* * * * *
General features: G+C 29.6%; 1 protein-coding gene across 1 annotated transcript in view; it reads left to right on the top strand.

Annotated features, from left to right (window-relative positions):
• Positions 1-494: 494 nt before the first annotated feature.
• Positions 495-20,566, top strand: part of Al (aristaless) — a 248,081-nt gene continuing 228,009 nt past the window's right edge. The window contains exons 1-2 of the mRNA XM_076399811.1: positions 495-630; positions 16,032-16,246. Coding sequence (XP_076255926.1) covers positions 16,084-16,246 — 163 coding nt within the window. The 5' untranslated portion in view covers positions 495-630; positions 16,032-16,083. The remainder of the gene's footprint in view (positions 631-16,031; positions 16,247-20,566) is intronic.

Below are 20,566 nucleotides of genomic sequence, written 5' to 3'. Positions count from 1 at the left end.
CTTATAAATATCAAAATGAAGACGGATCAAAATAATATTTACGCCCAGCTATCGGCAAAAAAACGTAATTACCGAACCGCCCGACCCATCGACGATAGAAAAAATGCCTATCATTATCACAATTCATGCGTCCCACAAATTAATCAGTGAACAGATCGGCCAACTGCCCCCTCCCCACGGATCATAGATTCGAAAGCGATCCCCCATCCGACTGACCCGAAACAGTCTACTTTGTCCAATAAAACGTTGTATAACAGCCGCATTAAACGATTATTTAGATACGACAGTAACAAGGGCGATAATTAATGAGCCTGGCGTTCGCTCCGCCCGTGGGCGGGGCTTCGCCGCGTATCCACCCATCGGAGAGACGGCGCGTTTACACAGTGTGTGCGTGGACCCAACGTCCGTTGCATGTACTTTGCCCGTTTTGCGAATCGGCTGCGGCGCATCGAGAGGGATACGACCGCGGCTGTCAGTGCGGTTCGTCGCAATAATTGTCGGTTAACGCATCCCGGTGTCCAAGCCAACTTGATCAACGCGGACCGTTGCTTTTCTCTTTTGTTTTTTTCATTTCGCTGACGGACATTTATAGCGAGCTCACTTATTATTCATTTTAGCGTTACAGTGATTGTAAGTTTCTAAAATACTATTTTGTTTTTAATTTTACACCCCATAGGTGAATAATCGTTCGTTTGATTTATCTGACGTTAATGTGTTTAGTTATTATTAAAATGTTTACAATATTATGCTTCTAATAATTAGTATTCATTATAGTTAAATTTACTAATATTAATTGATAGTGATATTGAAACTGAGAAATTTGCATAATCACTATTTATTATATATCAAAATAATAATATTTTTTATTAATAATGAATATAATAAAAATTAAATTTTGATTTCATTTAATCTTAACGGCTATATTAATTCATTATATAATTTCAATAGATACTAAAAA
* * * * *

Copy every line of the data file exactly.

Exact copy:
General features: G+C 29.6%; 1 protein-coding gene across 1 annotated transcript in view; it reads left to right on the top strand.

Annotated features, from left to right (window-relative positions):
• Positions 1-494: 494 nt before the first annotated feature.
• Positions 495-20,566, top strand: part of Al (aristaless) — a 248,081-nt gene continuing 228,009 nt past the window's right edge. The window contains exons 1-2 of the mRNA XM_076399811.1: positions 495-630; positions 16,032-16,246. Coding sequence (XP_076255926.1) covers positions 16,084-16,246 — 163 coding nt within the window. The 5' untranslated portion in view covers positions 495-630; positions 16,032-16,083. The remainder of the gene's footprint in view (positions 631-16,031; positions 16,247-20,566) is intronic.

Below are 20,566 nucleotides of genomic sequence, written 5' to 3'. Positions count from 1 at the left end.
CTTATAAATATCAAAATGAAGACGGATCAAAATAATATTTACGCCCAGCTATCGGCAAAAAAACGTAATTACCGAACCGCCCGACCCATCGACGATAGAAAAAATGCCTATCATTATCACAATTCATGCGTCCCACAAATTAATCAGTGAACAGATCGGCCAACTGCCCCCTCCCCACGGATCATAGATTCGAAAGCGATCCCCCATCCGACTGACCCGAAACAGTCTACTTTGTCCAATAAAACGTTGTATAACAGCCGCATTAAACGATTATTTAGATACGACAGTAACAAGGGCGATAATTAATGAGCCTGGCGTTCGCTCCGCCCGTGGGCGGGGCTTCGCCGCGTATCCACCCATCGGAGAGACGGCGCGTTTACACAGTGTGTGCGTGGACCCAACGTCCGTTGCATGTACTTTGCCCGTTTTGCGAATCGGCTGCGGCGCATCGAGAGGGATACGACCGCGGCTGTCAGTGCGGTTCGTCGCAATAATTGTCGGTTAACGCATCCCGGTGTCCAAGCCAACTTGATCAACGCGGACCGTTGCTTTTCTCTTTTGTTTTTTTCATTTCGCTGACGGACATTTATAGCGAGCTCACTTATTATTCATTTTAGCGTTACAGTGATTGTAAGTTTCTAAAATACTATTTTGTTTTTAATTTTACACCCCATAGGTGAATAATCGTTCGTTTGATTTATCTGACGTTAATGTGTTTAGTTATTATTAAAATGTTTACAATATTATGCTTCTAATAATTAGTATTCATTATAGTTAAATTTACTAATATTAATTGATAGTGATATTGAAACTGAGAAATTTGCATAATCACTATTTATTATATATCAAAATAATAATATTTTTTATTAATAATGAATATAATAAAAATTAAATTTTGATTTCATTTAATCTTAACGGCTATATTAATTCATTATATAATTTCAATAGATACTAAAAA